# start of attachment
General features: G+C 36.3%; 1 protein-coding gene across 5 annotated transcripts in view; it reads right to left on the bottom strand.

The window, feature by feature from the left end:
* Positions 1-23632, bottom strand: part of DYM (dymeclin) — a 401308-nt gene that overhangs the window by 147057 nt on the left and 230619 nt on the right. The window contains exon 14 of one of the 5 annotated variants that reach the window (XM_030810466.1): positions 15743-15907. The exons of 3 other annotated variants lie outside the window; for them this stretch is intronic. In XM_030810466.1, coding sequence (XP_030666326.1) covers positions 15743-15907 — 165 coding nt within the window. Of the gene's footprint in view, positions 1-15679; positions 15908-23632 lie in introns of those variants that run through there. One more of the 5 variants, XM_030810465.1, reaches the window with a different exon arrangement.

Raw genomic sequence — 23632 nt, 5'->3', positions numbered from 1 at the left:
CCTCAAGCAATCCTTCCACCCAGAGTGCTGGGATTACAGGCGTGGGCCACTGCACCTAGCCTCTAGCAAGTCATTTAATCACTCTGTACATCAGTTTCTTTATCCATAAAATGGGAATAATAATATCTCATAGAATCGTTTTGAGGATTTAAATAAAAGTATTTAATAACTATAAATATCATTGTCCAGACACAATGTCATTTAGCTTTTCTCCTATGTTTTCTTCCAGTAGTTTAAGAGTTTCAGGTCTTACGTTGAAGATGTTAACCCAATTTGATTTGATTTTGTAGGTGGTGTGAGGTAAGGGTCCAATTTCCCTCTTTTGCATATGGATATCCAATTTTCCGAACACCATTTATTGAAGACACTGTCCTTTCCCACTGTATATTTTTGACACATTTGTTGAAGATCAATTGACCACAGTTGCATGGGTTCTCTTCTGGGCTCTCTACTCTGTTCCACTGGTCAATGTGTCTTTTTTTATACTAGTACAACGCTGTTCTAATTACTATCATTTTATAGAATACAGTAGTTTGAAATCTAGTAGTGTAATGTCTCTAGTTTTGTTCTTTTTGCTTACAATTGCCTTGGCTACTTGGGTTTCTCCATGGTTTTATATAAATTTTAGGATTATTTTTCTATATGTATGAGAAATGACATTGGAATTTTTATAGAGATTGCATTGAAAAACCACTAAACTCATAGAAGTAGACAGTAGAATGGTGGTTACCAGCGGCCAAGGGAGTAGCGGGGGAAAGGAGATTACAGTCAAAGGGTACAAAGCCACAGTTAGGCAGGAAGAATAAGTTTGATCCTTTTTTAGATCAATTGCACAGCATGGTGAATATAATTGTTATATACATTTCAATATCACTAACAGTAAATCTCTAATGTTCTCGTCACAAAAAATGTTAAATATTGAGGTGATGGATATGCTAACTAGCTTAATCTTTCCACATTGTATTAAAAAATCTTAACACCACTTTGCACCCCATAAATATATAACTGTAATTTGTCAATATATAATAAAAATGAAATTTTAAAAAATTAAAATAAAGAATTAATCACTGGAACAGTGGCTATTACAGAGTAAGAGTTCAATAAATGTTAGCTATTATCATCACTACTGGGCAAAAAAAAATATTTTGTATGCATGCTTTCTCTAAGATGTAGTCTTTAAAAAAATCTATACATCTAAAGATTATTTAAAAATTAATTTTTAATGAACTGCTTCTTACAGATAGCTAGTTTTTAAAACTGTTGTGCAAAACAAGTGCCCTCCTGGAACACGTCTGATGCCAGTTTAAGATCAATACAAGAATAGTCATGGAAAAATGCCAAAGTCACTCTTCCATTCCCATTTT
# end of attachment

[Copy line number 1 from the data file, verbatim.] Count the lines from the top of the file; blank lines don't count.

General features: G+C 36.3%; 1 protein-coding gene across 5 annotated transcripts in view; it reads right to left on the bottom strand.